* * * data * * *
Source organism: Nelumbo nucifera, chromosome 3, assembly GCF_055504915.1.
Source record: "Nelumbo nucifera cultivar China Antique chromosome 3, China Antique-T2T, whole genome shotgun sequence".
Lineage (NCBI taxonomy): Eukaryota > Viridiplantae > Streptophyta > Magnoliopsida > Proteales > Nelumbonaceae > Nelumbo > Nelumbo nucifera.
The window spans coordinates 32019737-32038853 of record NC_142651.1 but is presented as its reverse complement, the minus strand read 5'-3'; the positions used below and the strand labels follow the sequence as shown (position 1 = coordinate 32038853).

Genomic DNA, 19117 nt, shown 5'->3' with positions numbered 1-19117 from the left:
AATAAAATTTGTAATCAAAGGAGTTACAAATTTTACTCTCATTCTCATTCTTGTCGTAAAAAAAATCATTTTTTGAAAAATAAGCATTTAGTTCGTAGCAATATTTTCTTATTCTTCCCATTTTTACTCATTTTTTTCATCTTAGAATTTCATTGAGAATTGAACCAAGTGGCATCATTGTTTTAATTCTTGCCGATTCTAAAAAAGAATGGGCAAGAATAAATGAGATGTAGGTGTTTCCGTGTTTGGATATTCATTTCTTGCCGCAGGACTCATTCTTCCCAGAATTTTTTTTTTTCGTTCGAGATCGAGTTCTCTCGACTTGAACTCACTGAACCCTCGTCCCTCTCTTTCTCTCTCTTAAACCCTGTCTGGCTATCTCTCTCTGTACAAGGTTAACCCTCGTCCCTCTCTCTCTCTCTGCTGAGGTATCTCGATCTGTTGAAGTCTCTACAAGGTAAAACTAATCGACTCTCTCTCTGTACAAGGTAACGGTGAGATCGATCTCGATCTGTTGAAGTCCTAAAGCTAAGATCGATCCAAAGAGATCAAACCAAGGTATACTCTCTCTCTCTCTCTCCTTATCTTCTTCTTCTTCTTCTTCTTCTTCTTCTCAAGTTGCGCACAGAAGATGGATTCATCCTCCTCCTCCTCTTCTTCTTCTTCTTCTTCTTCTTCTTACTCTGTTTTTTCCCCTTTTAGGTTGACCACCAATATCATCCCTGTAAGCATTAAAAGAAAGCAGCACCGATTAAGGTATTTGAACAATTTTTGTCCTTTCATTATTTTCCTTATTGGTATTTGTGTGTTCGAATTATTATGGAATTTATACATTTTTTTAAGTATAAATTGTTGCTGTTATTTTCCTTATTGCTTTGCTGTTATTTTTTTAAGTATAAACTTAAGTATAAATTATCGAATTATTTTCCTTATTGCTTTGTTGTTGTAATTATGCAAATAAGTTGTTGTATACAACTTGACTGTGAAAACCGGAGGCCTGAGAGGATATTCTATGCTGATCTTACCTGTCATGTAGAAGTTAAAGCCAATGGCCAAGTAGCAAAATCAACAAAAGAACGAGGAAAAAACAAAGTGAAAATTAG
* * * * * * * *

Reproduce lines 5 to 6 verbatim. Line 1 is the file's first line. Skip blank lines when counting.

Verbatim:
Genomic DNA, 19117 nt, shown 5'->3' with positions numbered 1-19117 from the left:
AATAAAATTTGTAATCAAAGGAGTTACAAATTTTACTCTCATTCTCATTCTTGTCGTAAAAAAAATCATTTTTTGAAAAATAAGCATTTAGTTCGTAGCAATATTTTCTTATTCTTCCCATTTTTACTCATTTTTTTCATCTTAGAATTTCATTGAGAATTGAACCAAGTGGCATCATTGTTTTAATTCTTGCCGATTCTAAAAAAGAATGGGCAAGAATAAATGAGATGTAGGTGTTTCCGTGTTTGGATATTCATTTCTTGCCGCAGGACTCATTCTTCCCAGAATTTTTTTTTTTCGTTCGAGATCGAGTTCTCTCGACTTGAACTCACTGAACCCTCGTCCCTCTCTTTCTCTCTCTTAAACCCTGTCTGGCTATCTCTCTCTGTACAAGGTTAACCCTCGTCCCTCTCTCTCTCTCTGCTGAGGTATCTCGATCTGTTGAAGTCTCTACAAGGTAAAACTAATCGACTCTCTCTCTGTACAAGGTAACGGTGAGATCGATCTCGATCTGTTGAAGTCCTAAAGCTAAGATCGATCCAAAGAGATCAAACCAAGGTATACTCTCTCTCTCTCTCTCCTTATCTTCTTCTTCTTCTTCTTCTTCTTCTTCTCAAGTTGCGCACAGAAGATGGATTCATCCTCCTCCTCCTCTTCTTCTTCTTCTTCTTCTTCTTCTTACTCTGTTTTTTCCCCTTTTAGGTTGACCACCAATATCATCCCTGTAAGCATTAAAAGAAAGCAGCACCGATTAAGGTATTTGAACAATTTTTGTCCTTTCATTATTTTCCTTATTGGTATTTGTGTGTTCGAATTATTATGGAATTTATACATTTTTTTAAGTATAAATTGTTGCTGTTATTTTCCTTATTGCTTTGCTGTTATTTTTTTAAGTATAAACTTAAGTATAAATTATCGAATTATTTTCCTTATTGCTTTGTTGTTGTAATTATGCAAATAAGTTGTTGTATACAACTTGACTGTGAAAACCGGAGGCCTGAGAGGATATTCTATGCTGATCTTACCTGTCATGTAGAAGTTAAAGCCAATGGCCAAGTAGCAAAATCAACAAAAGAACGAGGAAAAAACAAAGTGAAAATTAG